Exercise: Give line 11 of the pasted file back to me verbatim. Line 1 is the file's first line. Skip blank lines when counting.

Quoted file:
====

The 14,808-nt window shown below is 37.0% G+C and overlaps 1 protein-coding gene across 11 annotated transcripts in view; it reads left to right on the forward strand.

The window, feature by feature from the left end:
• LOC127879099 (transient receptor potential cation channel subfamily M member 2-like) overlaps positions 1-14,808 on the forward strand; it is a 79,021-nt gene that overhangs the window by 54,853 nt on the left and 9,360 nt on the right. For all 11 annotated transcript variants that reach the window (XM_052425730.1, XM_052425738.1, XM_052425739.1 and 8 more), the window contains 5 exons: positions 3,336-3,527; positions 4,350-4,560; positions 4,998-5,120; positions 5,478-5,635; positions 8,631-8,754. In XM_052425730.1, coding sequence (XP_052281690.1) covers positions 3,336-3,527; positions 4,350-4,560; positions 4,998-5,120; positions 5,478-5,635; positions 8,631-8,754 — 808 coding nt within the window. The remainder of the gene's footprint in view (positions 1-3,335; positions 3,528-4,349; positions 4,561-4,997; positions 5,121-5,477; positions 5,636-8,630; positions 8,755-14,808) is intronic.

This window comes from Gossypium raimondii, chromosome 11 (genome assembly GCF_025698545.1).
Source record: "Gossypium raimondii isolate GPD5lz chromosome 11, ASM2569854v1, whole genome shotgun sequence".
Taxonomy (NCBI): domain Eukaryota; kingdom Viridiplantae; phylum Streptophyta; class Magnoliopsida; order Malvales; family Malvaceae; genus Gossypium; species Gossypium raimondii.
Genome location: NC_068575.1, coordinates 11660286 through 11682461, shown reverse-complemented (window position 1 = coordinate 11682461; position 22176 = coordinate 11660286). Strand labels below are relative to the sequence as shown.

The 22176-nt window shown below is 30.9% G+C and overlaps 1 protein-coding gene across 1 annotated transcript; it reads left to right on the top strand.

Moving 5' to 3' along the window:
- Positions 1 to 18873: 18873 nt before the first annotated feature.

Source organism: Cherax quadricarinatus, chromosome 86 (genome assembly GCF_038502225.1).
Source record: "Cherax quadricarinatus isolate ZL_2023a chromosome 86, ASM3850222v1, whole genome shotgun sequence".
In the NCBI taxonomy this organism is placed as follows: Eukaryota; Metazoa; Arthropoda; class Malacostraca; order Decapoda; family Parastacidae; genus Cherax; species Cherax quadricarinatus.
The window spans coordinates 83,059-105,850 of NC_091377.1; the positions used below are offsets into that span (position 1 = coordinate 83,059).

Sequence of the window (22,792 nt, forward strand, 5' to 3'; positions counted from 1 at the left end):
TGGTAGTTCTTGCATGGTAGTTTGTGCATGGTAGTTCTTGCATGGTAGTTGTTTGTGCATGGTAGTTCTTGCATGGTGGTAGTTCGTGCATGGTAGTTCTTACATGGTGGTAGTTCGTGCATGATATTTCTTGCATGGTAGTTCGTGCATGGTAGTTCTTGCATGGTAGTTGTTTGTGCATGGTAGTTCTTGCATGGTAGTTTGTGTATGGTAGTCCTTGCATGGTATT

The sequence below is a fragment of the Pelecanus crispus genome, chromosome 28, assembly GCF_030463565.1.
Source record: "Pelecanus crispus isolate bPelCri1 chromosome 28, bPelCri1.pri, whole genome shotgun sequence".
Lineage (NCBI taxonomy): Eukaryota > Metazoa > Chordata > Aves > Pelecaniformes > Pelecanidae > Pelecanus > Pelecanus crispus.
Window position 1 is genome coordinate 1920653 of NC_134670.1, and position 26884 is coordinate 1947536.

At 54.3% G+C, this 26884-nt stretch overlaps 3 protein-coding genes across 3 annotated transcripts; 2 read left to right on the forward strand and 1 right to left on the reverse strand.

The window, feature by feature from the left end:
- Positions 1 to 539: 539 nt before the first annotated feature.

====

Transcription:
Source organism: Cherax quadricarinatus, chromosome 86 (genome assembly GCF_038502225.1).